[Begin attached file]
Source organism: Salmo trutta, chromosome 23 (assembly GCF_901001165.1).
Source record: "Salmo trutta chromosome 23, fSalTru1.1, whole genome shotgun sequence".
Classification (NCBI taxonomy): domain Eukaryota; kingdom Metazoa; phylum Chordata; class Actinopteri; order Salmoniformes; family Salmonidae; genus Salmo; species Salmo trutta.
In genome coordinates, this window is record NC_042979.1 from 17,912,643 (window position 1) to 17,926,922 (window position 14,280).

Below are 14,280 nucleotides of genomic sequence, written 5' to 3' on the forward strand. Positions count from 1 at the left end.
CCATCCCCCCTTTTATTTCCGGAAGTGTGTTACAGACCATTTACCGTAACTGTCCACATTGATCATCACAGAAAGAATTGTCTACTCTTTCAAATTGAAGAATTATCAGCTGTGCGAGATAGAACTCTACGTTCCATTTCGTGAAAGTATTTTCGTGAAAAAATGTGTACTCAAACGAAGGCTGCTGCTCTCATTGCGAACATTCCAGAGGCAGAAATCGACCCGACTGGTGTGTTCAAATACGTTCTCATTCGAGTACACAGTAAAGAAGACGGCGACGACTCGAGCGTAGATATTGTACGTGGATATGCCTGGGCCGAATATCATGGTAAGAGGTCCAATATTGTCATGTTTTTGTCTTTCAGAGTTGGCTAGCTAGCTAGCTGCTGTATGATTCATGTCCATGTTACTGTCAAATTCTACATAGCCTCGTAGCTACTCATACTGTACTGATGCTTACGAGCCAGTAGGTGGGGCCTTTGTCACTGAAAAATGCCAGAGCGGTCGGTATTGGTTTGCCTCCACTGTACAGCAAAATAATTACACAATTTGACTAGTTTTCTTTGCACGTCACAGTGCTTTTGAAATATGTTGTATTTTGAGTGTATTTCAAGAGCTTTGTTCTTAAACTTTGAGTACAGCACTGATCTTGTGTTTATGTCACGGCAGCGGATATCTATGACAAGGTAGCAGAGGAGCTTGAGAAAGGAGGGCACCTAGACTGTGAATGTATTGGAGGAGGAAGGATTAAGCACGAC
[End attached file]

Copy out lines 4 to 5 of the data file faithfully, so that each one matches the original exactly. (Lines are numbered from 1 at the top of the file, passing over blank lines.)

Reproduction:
In genome coordinates, this window is record NC_042979.1 from 17,912,643 (window position 1) to 17,926,922 (window position 14,280).

Below are 14,280 nucleotides of genomic sequence, written 5' to 3' on the forward strand. Positions count from 1 at the left end.